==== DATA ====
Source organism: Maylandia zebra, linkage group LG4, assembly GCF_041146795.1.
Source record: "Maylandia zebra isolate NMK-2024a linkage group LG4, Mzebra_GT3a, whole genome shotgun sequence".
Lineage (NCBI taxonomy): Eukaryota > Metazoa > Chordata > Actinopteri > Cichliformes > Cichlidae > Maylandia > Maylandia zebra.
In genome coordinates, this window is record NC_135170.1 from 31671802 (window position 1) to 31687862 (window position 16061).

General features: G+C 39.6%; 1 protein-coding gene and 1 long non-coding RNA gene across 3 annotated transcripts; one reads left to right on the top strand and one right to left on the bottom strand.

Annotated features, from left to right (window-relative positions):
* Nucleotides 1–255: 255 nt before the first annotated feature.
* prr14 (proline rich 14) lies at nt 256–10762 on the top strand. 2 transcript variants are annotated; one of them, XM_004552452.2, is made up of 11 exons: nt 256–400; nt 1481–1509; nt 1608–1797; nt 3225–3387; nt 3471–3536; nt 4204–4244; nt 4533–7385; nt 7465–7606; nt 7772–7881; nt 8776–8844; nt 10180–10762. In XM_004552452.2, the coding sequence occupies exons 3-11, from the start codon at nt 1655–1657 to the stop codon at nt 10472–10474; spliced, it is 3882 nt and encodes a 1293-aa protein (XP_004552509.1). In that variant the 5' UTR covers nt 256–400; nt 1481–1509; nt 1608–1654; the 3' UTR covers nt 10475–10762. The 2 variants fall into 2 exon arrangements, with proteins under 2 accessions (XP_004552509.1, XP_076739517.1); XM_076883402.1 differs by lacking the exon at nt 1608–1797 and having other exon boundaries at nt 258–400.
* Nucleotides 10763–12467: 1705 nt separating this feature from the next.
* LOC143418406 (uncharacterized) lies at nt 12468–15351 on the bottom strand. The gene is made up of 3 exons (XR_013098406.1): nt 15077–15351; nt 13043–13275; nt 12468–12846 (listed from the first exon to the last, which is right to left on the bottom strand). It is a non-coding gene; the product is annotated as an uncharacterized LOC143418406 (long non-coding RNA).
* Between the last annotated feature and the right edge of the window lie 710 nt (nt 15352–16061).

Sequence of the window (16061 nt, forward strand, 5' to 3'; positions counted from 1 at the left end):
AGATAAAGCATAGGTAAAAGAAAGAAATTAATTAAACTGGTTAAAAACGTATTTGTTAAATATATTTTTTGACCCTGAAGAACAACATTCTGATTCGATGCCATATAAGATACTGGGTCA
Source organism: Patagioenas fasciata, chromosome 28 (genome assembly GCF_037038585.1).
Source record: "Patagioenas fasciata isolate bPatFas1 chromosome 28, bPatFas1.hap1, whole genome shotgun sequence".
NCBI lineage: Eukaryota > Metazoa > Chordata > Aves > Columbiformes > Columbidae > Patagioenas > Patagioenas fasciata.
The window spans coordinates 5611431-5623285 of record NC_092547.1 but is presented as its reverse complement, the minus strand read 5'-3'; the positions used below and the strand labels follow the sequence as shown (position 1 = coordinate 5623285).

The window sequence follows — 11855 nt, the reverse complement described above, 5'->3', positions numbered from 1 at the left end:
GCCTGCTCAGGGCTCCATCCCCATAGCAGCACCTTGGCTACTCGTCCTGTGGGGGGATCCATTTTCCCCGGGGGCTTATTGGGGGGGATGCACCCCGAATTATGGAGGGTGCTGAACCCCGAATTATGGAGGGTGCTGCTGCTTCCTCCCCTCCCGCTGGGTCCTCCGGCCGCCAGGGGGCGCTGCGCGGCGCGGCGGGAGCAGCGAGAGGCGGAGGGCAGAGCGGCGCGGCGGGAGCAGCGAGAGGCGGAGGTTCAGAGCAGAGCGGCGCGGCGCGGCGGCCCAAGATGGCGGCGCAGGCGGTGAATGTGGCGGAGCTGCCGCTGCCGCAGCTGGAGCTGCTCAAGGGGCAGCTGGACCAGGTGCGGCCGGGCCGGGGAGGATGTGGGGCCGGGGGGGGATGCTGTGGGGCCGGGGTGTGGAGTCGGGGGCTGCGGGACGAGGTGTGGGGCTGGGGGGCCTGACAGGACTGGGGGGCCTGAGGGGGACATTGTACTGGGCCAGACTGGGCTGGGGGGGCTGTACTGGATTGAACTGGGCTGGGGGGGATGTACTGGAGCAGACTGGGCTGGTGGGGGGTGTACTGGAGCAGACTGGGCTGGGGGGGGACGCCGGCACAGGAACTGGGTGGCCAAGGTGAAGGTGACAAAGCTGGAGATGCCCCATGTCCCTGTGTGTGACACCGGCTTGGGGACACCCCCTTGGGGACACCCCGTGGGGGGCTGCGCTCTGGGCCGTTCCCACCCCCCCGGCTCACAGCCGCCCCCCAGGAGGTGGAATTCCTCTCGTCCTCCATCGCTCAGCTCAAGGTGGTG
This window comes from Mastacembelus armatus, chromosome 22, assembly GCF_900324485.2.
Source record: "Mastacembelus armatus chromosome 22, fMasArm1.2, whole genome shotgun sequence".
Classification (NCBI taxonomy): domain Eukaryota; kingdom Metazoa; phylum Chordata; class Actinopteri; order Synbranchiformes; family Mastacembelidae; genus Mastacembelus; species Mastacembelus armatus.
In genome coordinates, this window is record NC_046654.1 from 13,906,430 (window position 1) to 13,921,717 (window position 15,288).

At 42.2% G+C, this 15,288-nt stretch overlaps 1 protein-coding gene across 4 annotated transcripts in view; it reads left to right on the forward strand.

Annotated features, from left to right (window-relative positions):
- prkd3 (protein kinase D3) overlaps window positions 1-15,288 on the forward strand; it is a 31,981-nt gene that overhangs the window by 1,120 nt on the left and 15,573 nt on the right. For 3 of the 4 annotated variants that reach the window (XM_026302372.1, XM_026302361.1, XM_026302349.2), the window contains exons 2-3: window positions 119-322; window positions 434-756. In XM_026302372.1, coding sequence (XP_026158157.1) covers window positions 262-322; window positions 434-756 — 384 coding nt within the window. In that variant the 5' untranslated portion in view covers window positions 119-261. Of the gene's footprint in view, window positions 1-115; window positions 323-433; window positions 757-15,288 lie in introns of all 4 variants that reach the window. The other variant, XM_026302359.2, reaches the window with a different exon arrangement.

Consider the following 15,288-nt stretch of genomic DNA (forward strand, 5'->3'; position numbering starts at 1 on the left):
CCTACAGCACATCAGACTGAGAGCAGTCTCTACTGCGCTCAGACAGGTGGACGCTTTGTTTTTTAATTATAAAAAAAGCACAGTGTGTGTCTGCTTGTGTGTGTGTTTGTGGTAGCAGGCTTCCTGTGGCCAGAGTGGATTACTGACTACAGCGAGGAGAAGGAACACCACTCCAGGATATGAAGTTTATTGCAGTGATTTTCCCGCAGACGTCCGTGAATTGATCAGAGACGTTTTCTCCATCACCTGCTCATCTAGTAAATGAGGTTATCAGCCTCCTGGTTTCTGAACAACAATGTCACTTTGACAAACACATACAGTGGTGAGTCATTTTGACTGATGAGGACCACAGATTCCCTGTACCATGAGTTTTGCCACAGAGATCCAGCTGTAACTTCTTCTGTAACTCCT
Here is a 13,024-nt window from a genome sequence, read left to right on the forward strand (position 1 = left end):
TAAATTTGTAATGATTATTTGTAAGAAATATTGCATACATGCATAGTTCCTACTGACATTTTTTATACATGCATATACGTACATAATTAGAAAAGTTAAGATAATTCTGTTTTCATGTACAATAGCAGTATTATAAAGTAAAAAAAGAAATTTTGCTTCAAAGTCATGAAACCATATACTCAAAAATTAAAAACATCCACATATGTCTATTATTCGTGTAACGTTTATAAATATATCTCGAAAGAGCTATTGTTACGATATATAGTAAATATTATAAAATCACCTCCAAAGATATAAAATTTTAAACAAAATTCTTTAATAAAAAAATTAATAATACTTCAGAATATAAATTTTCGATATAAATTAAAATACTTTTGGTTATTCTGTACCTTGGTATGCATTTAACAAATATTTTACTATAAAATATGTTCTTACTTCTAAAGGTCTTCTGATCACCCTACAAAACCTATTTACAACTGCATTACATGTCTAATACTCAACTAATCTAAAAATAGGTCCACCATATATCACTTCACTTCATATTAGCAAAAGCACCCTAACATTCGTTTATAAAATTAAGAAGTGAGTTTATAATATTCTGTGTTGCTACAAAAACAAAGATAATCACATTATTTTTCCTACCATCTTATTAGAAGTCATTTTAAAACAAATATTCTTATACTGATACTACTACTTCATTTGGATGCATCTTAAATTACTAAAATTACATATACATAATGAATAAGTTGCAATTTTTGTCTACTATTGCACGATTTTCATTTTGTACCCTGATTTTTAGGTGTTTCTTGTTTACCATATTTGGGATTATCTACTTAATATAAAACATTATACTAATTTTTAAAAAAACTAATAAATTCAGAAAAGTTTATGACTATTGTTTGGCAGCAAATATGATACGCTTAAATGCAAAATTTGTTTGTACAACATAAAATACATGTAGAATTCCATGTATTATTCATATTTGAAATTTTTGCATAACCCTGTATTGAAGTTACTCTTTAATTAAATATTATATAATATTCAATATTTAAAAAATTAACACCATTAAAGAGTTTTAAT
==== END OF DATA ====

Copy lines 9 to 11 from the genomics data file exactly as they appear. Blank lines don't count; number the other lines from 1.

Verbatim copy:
* Nucleotides 10763–12467: 1705 nt separating this feature from the next.
* LOC143418406 (uncharacterized) lies at nt 12468–15351 on the bottom strand. The gene is made up of 3 exons (XR_013098406.1): nt 15077–15351; nt 13043–13275; nt 12468–12846 (listed from the first exon to the last, which is right to left on the bottom strand). It is a non-coding gene; the product is annotated as an uncharacterized LOC143418406 (long non-coding RNA).
* Between the last annotated feature and the right edge of the window lie 710 nt (nt 15352–16061).